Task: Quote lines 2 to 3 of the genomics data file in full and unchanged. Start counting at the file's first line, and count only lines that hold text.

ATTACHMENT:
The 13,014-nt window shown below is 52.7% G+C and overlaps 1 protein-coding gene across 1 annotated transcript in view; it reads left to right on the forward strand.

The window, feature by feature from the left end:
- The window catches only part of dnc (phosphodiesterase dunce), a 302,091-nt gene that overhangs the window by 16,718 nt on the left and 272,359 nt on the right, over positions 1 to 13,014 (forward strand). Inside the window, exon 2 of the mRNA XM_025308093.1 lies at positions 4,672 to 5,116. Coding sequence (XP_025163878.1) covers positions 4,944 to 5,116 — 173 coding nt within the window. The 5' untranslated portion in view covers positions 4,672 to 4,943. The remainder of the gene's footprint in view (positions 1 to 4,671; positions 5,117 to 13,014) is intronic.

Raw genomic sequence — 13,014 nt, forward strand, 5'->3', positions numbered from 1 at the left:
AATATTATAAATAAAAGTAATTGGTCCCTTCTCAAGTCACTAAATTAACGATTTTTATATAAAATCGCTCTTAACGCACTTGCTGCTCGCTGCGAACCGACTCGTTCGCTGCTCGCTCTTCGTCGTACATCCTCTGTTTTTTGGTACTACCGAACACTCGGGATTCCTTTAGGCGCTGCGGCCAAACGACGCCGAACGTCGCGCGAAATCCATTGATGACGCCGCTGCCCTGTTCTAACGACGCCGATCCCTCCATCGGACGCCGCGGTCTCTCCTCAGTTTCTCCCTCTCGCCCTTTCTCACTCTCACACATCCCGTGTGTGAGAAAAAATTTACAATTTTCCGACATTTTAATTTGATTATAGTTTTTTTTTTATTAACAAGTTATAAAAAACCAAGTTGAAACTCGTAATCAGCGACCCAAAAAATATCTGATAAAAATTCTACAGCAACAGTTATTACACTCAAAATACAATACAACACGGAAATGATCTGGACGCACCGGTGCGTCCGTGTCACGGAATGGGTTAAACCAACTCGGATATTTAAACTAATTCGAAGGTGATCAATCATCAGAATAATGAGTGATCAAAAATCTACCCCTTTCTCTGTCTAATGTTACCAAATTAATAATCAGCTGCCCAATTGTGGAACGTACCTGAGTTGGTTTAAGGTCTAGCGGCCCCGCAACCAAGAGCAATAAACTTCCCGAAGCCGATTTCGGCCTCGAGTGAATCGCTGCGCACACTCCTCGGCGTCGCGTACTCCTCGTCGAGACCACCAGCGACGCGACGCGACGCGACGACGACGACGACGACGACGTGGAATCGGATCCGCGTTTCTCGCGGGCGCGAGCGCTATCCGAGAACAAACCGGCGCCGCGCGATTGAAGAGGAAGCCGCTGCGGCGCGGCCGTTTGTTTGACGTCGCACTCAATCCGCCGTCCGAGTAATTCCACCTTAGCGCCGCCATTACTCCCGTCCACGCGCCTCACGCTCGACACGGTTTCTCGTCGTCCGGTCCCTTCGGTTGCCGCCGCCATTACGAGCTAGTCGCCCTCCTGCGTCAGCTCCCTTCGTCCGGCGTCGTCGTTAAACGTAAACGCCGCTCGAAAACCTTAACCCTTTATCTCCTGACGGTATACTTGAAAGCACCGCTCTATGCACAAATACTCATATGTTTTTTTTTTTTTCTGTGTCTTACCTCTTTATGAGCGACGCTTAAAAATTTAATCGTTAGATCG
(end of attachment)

The window, feature by feature from the left end:
- The window catches only part of dnc (phosphodiesterase dunce), a 302,091-nt gene that overhangs the window by 16,718 nt on the left and 272,359 nt on the right, over positions 1 to 13,014 (forward strand). Inside the window, exon 2 of the mRNA XM_025308093.1 lies at positions 4,672 to 5,116. Coding sequence (XP_025163878.1) covers positions 4,944 to 5,116 — 173 coding nt within the window. The 5' untranslated portion in view covers positions 4,672 to 4,943. The remainder of the gene's footprint in view (positions 1 to 4,671; positions 5,117 to 13,014) is intronic.